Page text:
During its meeting, the board approved the purchase of 71 water fountains with a water bottle refilling station to be installed every campus, for a total cost of $103,920.00 through Winston Water Cooler, LTD.
The district will claim this purchase under COVID funds because the installation of these fountains will help reduce cross contamination by allowing students to fill their water bottles instead of drinking directly from the fountain. Every campus will have at least one of these fountains, with some campuses getting more, depending on student population.
The board of trustees also approved the purchase of 1,080 TI NSpire graphing calculators for students to use on state standardized math and science testing as well as ACT/SAT testing. The cost is $219,390.48 for 36 classroom sets of 30 calculators plus instructional software for teachers as well as two days of professional development to train teachers in the use of the calculators in the classroom.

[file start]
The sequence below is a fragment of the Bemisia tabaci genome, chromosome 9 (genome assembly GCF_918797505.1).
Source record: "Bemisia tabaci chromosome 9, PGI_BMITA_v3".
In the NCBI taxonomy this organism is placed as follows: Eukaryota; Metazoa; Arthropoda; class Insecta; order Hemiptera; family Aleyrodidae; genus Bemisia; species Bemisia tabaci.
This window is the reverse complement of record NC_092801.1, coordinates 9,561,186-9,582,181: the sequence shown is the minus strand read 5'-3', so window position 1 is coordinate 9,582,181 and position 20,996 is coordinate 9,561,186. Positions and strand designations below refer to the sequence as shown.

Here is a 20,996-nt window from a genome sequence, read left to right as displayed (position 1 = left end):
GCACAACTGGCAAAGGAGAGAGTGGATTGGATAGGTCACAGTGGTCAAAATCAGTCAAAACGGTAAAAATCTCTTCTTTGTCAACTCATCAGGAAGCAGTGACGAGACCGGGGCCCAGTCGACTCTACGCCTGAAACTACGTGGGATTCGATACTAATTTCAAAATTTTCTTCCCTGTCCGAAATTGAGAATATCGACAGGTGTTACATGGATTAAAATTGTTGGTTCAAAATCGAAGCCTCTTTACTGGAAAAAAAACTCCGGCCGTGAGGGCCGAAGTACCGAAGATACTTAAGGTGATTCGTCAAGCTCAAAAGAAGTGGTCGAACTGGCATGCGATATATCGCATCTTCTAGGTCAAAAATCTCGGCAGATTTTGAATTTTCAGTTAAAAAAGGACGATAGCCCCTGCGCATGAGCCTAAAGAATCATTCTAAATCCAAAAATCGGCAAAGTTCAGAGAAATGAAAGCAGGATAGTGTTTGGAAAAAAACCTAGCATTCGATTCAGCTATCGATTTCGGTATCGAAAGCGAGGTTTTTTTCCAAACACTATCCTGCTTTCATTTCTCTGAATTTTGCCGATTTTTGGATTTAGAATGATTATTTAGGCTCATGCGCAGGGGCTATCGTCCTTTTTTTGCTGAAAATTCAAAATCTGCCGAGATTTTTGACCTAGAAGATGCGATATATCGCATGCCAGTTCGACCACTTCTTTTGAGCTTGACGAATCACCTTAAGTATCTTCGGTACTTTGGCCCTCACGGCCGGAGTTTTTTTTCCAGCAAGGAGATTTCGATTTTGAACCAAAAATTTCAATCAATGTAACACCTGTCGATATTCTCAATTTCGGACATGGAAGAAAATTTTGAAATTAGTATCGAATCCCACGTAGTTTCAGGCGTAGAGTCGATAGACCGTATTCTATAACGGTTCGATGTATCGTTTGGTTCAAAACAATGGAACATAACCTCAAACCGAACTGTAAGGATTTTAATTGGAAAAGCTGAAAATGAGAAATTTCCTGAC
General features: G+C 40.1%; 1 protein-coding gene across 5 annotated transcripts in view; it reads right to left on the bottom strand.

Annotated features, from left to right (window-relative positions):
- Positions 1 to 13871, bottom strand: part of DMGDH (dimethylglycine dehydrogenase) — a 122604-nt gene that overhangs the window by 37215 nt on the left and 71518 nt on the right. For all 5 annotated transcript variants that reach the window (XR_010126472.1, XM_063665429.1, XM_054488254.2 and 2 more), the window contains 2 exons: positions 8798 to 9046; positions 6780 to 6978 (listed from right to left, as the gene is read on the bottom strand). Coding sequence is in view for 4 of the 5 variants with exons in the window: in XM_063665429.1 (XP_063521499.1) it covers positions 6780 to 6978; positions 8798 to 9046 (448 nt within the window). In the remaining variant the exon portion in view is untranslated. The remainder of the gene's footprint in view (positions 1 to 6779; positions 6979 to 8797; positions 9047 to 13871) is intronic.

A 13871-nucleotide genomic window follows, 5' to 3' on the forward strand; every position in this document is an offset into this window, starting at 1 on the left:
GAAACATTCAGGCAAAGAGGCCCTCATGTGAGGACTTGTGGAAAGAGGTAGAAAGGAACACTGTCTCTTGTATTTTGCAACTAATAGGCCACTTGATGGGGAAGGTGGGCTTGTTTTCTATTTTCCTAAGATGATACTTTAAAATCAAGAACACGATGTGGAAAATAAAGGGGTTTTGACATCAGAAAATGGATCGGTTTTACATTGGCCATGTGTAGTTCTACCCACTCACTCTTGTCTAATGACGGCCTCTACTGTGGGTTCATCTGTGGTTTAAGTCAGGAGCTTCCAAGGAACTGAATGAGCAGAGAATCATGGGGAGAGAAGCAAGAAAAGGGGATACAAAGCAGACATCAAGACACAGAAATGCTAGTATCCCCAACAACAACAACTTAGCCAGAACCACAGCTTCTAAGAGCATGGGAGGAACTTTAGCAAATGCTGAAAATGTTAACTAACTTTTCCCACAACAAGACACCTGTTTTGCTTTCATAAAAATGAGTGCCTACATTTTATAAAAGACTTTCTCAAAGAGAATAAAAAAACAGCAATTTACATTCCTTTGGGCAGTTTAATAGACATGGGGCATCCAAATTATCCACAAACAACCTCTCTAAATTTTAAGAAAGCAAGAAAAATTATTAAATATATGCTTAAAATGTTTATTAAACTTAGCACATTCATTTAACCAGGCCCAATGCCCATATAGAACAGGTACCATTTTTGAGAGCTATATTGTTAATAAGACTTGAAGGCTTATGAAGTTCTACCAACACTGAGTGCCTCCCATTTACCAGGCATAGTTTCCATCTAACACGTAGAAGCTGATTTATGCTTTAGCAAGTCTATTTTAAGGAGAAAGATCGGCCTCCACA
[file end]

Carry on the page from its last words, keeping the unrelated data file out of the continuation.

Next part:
The board also approved a contract for PresenceLearning to provide teletherapy services/evaluations as needed district-wide for $15,000, in addition to the contract for $20,000 previously signed in April by the superintendent.
The board also approved the district’s request to seek a waiver from TEA for CCISD seniors who have not had CPR instruction due to school closures.
The district, along with other districts in the state, could learn more on Monday afternoon at 2 p.m., when Governor Greg Abbott is scheduled to make an announcement on the latest update for the continued opening of the state of Texas.